Investors Are Already Treating America Like an Emerging Market

Election chaos, social unrest, and weak institutions make the United States too risky for a developed economy.

U.S. President Donald Trump on the Truman Balcony of the White House after returning from Walter Reed National Military Medical Center on Oct. 5 in Washington, DC.
U.S. President Donald Trump on the Truman Balcony of the White House after returning from Walter Reed National Military Medical Center on Oct. 5 in Washington, DC. Win McNamee/Getty Images

An incumbent leader refuses to commit to a peaceful transfer of power. While his political allies rail about an attempted coup, he calls for his opponents to be arrested. Expectations of political violence grow as the leader calls for his supporters, who include armed vigilantes, to man polling stations. As investors brace for political and social instability, the country’s financial markets gyrate with each election poll and cryptic update on the leader’s medical state.

Welcome to the United States’ first modern-era election as an emerging market.

With its deep and liquid financial markets, large consumer-driven economy, and global reserve currency, the United States—at least economically—remains the most developed of the world’s developed markets. But its politics increasingly resemble that of an emerging market, where weak political institutions and polarized societies increase the risk of instability around elections.

Disputed elections, political violence, and precarious transitions have long been hallmarks of emerging markets; Turkey, Nigeria, and Argentina are recent examples where election mayhem precipitated economic pain, social unrest, and tumbling markets. In developed countries, by contrast, institutions are normally strong enough to ensure that political competition remains peaceful and electoral outcomes are recognized as legitimate by all parties. In the United States, however, developed-world stability may be a relic of the past.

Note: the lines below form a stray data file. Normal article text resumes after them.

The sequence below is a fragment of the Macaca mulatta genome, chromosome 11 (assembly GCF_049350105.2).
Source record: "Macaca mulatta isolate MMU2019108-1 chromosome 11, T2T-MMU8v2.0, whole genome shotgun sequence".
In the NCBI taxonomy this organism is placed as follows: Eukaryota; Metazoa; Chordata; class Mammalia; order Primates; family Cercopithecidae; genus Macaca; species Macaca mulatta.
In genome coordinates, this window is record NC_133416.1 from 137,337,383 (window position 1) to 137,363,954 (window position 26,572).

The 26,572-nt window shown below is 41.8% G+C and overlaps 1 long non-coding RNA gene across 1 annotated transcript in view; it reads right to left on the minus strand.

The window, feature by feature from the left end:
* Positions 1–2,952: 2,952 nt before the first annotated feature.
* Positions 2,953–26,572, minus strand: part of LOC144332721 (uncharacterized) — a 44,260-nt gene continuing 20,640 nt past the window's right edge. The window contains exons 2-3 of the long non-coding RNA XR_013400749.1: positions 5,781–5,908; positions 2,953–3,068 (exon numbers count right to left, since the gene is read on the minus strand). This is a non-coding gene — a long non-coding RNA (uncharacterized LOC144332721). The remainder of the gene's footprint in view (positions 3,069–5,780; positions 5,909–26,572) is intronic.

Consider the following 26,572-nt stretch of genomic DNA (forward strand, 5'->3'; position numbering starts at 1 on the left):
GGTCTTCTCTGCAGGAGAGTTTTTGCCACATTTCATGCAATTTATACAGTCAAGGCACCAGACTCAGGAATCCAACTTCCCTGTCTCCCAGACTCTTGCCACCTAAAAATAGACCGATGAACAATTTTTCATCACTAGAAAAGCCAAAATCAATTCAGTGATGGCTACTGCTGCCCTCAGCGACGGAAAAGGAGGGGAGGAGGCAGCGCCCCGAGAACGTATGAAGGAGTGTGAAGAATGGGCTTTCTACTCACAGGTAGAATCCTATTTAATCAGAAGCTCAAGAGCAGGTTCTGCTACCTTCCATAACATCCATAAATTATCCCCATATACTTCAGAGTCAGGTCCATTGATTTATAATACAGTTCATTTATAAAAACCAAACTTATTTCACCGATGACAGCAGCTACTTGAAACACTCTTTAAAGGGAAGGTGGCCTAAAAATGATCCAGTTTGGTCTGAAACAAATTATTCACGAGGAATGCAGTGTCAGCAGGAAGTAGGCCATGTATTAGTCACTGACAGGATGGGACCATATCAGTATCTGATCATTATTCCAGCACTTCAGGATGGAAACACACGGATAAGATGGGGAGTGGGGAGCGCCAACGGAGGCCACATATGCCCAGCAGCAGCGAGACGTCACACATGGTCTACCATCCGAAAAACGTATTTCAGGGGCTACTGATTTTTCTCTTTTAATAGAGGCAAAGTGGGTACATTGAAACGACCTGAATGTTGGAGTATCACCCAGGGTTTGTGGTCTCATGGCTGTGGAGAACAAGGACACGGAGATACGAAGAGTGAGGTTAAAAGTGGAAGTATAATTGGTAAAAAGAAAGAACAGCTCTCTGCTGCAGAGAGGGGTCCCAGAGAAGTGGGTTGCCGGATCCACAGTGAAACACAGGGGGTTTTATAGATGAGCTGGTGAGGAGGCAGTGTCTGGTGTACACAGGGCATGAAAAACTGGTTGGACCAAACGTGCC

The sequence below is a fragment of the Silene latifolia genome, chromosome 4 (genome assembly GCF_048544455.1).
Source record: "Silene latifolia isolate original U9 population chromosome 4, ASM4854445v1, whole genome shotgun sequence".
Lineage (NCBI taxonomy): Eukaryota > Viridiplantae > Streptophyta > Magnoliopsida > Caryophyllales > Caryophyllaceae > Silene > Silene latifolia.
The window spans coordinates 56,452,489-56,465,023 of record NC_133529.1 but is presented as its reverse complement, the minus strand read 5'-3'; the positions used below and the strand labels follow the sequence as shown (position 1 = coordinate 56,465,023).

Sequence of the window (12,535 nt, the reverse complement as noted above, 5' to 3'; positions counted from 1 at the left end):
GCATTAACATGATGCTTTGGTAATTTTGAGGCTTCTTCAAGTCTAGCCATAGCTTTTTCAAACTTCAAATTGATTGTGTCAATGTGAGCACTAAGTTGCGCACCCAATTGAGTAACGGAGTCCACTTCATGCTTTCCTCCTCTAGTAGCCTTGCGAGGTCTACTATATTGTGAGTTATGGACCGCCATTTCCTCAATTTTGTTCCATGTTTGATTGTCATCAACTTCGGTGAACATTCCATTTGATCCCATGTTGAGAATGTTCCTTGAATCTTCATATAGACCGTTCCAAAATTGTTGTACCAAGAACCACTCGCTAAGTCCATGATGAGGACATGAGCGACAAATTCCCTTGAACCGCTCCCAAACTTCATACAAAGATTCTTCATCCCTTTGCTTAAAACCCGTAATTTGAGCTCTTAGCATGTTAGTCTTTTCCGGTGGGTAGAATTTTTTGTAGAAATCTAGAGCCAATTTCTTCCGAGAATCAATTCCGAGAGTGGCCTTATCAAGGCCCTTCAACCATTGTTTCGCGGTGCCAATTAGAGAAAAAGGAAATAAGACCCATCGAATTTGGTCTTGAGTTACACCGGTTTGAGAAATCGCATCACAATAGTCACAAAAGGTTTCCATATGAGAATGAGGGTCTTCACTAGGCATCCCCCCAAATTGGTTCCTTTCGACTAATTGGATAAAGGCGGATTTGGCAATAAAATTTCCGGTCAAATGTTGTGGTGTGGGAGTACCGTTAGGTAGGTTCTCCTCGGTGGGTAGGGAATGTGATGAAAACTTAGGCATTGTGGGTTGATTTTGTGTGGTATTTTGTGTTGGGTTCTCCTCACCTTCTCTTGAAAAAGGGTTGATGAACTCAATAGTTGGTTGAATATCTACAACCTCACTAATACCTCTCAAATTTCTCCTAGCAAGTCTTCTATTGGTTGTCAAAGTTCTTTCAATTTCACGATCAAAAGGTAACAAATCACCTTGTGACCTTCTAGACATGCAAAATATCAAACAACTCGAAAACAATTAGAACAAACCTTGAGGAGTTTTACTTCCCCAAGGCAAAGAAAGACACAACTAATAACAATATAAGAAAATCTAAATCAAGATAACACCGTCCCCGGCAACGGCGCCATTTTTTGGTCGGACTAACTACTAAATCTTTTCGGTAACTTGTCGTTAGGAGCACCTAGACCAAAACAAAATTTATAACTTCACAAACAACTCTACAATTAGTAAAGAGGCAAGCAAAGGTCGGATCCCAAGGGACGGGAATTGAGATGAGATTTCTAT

The level of U.S. institutional risk has increased by 29 percent, a change on par with trends seen in Hungary and Thailand.

Extreme outcomes such as civil war or a sustained insurgency are rare events even in emerging markets, and in the United States they remain “tail risks”—what economists call an extreme but low-probability outcome—as well. But the tails are clearly fatter for this election than any other in recent history. Indeed, as recently as September, futures trading for the Chicago Board Options Exchange’s Volatility Index—a measure of unpredictability in stock prices sometimes called the “fear gauge”—was pricing the Nov. 3 U.S. election as the single worst event risk since the index first began trading in 2004. Wall Street fund managers, too, have consistently cited the election as the market’s greatest tail risk in 2020. When professional investors normally hedge against outsized risks of this sort, they buy assets seen as safe such as U.S. Treasury bonds. But with the specter of instability hanging over the United States, some are diversifying into emerging market bonds instead—an inversion of the usual pattern. Meanwhile, the growing list of risks emanating from the United States is heightening concerns about the status of the U.S. dollar as a safe haven for investors.

Over the past few days, Biden’s solidifying poll lead has reduced fears of a contested election and the market volatility that would come with it. But the situation surrounding the election remain unpredictable, and the fact that U.S. markets have now rallied on prospects for a more stable transition of power speaks volumes about the emerging-markets-style uncertainty gripping U.S. politics.